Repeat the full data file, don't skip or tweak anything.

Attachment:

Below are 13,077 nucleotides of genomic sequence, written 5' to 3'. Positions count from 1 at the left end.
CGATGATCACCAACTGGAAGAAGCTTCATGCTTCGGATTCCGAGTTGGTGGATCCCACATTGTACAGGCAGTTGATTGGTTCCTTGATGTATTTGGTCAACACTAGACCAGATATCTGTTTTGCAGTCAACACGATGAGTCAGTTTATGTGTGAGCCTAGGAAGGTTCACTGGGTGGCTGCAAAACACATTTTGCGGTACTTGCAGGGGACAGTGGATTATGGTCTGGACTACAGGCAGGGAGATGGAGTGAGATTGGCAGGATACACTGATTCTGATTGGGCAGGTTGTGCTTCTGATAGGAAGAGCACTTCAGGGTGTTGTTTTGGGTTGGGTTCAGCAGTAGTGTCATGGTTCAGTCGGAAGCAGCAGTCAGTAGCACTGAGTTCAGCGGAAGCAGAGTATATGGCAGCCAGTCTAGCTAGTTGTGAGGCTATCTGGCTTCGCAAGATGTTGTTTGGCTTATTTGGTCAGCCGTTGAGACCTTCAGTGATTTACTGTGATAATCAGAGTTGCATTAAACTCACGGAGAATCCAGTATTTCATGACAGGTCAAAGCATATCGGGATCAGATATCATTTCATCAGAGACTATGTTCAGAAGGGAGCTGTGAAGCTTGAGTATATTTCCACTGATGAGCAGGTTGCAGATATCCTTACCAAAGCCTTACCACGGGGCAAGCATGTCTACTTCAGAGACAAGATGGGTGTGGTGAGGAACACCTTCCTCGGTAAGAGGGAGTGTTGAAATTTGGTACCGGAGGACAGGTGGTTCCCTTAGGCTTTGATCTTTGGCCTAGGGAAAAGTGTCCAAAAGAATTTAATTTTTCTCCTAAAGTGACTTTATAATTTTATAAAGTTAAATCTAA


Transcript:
Below are 13,077 nucleotides of genomic sequence, written 5' to 3'. Positions count from 1 at the left end.
CGATGATCACCAACTGGAAGAAGCTTCATGCTTCGGATTCCGAGTTGGTGGATCCCACATTGTACAGGCAGTTGATTGGTTCCTTGATGTATTTGGTCAACACTAGACCAGATATCTGTTTTGCAGTCAACACGATGAGTCAGTTTATGTGTGAGCCTAGGAAGGTTCACTGGGTGGCTGCAAAACACATTTTGCGGTACTTGCAGGGGACAGTGGATTATGGTCTGGACTACAGGCAGGGAGATGGAGTGAGATTGGCAGGATACACTGATTCTGATTGGGCAGGTTGTGCTTCTGATAGGAAGAGCACTTCAGGGTGTTGTTTTGGGTTGGGTTCAGCAGTAGTGTCATGGTTCAGTCGGAAGCAGCAGTCAGTAGCACTGAGTTCAGCGGAAGCAGAGTATATGGCAGCCAGTCTAGCTAGTTGTGAGGCTATCTGGCTTCGCAAGATGTTGTTTGGCTTATTTGGTCAGCCGTTGAGACCTTCAGTGATTTACTGTGATAATCAGAGTTGCATTAAACTCACGGAGAATCCAGTATTTCATGACAGGTCAAAGCATATCGGGATCAGATATCATTTCATCAGAGACTATGTTCAGAAGGGAGCTGTGAAGCTTGAGTATATTTCCACTGATGAGCAGGTTGCAGATATCCTTACCAAAGCCTTACCACGGGGCAAGCATGTCTACTTCAGAGACAAGATGGGTGTGGTGAGGAACACCTTCCTCGGTAAGAGGGAGTGTTGAAATTTGGTACCGGAGGACAGGTGGTTCCCTTAGGCTTTGATCTTTGGCCTAGGGAAAAGTGTCCAAAAGAATTTAATTTTTCTCCTAAAGTGACTTTATAATTTTATAAAGTTAAATCTAA